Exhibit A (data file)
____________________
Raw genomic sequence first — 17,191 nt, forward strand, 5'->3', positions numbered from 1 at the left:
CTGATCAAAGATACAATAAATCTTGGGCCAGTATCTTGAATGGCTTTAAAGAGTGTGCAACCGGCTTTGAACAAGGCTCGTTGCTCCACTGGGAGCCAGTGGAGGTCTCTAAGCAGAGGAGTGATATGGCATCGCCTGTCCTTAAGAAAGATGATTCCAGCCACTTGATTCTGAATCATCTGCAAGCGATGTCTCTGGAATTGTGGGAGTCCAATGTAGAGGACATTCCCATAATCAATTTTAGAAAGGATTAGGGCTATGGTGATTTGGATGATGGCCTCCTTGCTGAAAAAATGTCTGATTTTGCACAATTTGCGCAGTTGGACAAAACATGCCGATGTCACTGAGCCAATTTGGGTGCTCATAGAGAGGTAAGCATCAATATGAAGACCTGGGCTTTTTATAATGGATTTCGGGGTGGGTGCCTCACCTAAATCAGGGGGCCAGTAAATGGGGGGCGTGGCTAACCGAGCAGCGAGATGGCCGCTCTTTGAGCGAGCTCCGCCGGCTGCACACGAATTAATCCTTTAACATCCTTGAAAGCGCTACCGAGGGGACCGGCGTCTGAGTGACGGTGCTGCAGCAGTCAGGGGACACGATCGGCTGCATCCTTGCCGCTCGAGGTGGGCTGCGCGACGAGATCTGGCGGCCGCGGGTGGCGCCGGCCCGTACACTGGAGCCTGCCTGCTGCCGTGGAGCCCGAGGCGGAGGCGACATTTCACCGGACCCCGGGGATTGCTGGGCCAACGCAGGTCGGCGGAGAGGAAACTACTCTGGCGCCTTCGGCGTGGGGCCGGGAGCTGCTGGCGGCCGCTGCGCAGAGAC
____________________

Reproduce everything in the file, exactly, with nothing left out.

Raw genomic sequence first — 17,191 nt, forward strand, 5'->3', positions numbered from 1 at the left:
CTGATCAAAGATACAATAAATCTTGGGCCAGTATCTTGAATGGCTTTAAAGAGTGTGCAACCGGCTTTGAACAAGGCTCGTTGCTCCACTGGGAGCCAGTGGAGGTCTCTAAGCAGAGGAGTGATATGGCATCGCCTGTCCTTAAGAAAGATGATTCCAGCCACTTGATTCTGAATCATCTGCAAGCGATGTCTCTGGAATTGTGGGAGTCCAATGTAGAGGACATTCCCATAATCAATTTTAGAAAGGATTAGGGCTATGGTGATTTGGATGATGGCCTCCTTGCTGAAAAAATGTCTGATTTTGCACAATTTGCGCAGTTGGACAAAACATGCCGATGTCACTGAGCCAATTTGGGTGCTCATAGAGAGGTAAGCATCAATATGAAGACCTGGGCTTTTTATAATGGATTTCGGGGTGGGTGCCTCACCTAAATCAGGGGGCCAGTAAATGGGGGGCGTGGCTAACCGAGCAGCGAGATGGCCGCTCTTTGAGCGAGCTCCGCCGGCTGCACACGAATTAATCCTTTAACATCCTTGAAAGCGCTACCGAGGGGACCGGCGTCTGAGTGACGGTGCTGCAGCAGTCAGGGGACACGATCGGCTGCATCCTTGCCGCTCGAGGTGGGCTGCGCGACGAGATCTGGCGGCCGCGGGTGGCGCCGGCCCGTACACTGGAGCCTGCCTGCTGCCGTGGAGCCCGAGGCGGAGGCGACATTTCACCGGACCCCGGGGATTGCTGGGCCAACGCAGGTCGGCGGAGAGGAAACTACTCTGGCGCCTTCGGCGTGGGGCCGGGAGCTGCTGGCGGCCGCTGCGCAGAGAC